Cumulative effects of cyclones and bleaching on coral cover and species richness at Lizard Island

Joshua S. Madin*, Andrew H. Baird, Tom C. L. Bridge, Sean R. Connolly, Kyle J. A. Zawada, Maria Dornelas

*Corresponding author for this work

Research output: Contribution to journalArticlepeer-review

26 Citations (Scopus)
5 Downloads (Pure)


Coral reefs are being subjected to an increase in the frequency and intensity of disturbance, such as bleaching and cyclones, and it is important to document the effects of such disturbance on reef coral assemblages. Between March 2014 and May 2017, the reefs of Lizard Island in the northern section of the Great Barrier Reef were affected by 4 consecutive disturbances: severe tropical cyclones Ita and Nathan in 2014 and 2015, and mass bleaching events in 2016 and 2017. Loss of coral cover following the cyclones was patchy and dependent on the direction of the waves generated. In contrast, loss of cover following bleaching was much more uniform. Overall, coral cover declined 5-fold from 36% pre-cyclone Ita to 7% post-bleaching in 2017, while mean species richness dropped from 10 to 4 species per transect. The spatial scale and magnitude of the loss of coral cover in the region suggests that it will be many years before these reefs recover.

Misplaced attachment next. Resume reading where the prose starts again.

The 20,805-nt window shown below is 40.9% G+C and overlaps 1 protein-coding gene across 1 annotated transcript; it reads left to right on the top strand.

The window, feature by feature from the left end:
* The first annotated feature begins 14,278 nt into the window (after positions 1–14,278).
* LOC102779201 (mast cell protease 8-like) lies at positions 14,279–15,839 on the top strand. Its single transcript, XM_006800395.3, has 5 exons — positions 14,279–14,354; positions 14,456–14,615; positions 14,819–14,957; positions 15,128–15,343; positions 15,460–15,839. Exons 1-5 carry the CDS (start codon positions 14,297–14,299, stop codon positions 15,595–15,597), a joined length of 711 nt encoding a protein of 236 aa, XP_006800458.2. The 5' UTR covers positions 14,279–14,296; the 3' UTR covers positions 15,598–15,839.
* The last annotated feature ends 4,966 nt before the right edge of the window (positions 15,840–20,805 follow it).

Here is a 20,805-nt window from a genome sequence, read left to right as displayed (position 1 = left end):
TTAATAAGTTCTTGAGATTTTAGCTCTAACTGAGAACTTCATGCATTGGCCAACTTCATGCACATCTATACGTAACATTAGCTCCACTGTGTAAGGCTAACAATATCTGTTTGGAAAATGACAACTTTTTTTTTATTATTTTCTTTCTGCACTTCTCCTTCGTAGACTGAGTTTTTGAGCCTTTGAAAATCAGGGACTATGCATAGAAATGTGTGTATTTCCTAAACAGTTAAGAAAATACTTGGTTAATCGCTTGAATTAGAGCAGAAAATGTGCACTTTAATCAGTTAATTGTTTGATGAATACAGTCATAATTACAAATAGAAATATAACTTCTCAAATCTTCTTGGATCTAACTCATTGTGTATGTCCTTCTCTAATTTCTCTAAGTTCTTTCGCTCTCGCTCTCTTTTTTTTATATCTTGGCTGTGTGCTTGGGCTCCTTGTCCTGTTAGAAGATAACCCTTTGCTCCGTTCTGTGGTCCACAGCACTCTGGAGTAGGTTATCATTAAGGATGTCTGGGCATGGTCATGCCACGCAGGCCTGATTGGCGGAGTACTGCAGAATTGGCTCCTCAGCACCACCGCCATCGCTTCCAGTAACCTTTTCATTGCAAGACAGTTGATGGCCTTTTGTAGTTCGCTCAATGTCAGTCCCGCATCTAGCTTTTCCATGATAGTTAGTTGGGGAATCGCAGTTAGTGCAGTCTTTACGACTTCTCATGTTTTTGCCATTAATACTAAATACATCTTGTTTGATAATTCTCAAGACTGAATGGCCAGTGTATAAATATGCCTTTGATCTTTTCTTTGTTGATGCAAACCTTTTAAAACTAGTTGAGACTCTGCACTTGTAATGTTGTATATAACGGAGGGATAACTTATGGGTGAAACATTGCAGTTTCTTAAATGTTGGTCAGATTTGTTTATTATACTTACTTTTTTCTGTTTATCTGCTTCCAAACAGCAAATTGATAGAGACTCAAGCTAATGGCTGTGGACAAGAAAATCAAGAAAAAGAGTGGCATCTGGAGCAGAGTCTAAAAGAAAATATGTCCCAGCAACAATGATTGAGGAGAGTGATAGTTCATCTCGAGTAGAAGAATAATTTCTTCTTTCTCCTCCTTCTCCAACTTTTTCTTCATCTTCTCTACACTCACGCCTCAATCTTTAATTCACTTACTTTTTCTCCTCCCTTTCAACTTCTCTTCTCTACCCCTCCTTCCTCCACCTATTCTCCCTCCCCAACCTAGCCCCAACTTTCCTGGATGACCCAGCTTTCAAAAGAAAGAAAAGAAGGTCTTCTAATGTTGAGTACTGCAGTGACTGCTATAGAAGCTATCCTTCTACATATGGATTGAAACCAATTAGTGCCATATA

Original languageEnglish
Pages (from-to)263-268
Number of pages6
JournalMarine Ecology Progress Series
Publication statusPublished - 4 Oct 2018


  • Community ecology
  • Coral reefs
  • Climate change
  • Disturbance
  • Diversity
  • Great Barrier Reef


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